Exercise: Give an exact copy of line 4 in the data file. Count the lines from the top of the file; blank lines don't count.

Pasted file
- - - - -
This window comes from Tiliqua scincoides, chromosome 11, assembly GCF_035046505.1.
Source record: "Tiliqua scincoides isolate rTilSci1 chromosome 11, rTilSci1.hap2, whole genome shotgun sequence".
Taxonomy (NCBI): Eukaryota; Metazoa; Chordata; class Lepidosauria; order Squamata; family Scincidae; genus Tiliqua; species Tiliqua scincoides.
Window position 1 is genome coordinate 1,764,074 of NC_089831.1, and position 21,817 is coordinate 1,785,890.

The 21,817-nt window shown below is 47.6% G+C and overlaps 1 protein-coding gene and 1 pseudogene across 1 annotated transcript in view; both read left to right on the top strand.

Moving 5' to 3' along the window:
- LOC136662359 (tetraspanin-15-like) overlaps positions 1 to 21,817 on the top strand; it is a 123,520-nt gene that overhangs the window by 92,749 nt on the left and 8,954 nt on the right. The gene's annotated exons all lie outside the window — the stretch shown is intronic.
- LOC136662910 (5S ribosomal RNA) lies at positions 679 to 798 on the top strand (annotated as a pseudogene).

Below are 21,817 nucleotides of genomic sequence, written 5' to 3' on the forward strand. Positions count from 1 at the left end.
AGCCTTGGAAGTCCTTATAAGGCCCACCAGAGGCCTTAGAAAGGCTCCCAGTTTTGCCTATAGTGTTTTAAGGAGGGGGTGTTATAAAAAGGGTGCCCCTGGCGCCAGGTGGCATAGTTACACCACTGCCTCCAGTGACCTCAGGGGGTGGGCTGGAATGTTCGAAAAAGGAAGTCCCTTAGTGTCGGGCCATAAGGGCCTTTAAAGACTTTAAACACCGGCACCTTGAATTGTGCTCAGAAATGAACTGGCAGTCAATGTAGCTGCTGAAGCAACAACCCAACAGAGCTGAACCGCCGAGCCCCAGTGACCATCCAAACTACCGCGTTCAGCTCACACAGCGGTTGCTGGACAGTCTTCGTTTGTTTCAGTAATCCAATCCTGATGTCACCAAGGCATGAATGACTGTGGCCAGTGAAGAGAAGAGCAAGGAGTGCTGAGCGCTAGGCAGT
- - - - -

Window position 1 is genome coordinate 1,764,074 of NC_089831.1, and position 21,817 is coordinate 1,785,890.